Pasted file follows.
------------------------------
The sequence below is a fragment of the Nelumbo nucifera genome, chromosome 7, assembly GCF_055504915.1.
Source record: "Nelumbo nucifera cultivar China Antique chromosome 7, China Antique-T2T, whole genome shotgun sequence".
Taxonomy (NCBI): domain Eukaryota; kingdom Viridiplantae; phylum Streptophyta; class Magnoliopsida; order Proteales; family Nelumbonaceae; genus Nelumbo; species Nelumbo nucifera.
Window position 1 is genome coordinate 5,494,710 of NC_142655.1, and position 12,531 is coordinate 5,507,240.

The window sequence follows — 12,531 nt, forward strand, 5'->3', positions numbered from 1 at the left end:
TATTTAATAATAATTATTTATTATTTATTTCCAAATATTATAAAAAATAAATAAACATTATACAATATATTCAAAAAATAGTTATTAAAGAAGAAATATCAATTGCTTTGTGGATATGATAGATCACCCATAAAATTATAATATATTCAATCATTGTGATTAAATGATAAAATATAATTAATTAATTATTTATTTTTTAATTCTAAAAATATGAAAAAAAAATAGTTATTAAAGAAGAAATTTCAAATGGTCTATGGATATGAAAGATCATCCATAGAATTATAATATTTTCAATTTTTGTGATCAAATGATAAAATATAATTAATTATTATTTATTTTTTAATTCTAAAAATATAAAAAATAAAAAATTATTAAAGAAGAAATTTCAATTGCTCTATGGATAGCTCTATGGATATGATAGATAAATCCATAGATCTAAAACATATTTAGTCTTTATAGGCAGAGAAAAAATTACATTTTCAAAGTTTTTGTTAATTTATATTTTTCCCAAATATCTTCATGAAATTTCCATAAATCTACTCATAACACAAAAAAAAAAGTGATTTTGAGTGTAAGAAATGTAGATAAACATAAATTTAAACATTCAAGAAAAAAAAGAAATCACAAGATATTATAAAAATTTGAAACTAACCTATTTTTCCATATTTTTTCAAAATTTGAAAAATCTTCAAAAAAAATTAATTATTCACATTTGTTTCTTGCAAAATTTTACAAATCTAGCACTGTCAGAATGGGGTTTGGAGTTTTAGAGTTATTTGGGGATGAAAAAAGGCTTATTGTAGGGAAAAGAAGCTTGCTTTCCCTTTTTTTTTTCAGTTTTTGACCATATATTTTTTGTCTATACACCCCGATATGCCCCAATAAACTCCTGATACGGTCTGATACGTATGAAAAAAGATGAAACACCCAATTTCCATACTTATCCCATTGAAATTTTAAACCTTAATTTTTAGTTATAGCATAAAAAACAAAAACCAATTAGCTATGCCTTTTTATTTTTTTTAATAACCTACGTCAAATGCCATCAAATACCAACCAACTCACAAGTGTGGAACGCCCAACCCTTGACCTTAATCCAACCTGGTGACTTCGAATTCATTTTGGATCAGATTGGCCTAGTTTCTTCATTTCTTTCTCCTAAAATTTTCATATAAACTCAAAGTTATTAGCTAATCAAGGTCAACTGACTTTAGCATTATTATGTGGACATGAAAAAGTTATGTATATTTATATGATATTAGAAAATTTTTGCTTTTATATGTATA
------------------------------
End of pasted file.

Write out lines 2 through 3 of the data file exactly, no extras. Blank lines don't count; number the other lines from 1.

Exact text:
Source record: "Nelumbo nucifera cultivar China Antique chromosome 7, China Antique-T2T, whole genome shotgun sequence".
Taxonomy (NCBI): domain Eukaryota; kingdom Viridiplantae; phylum Streptophyta; class Magnoliopsida; order Proteales; family Nelumbonaceae; genus Nelumbo; species Nelumbo nucifera.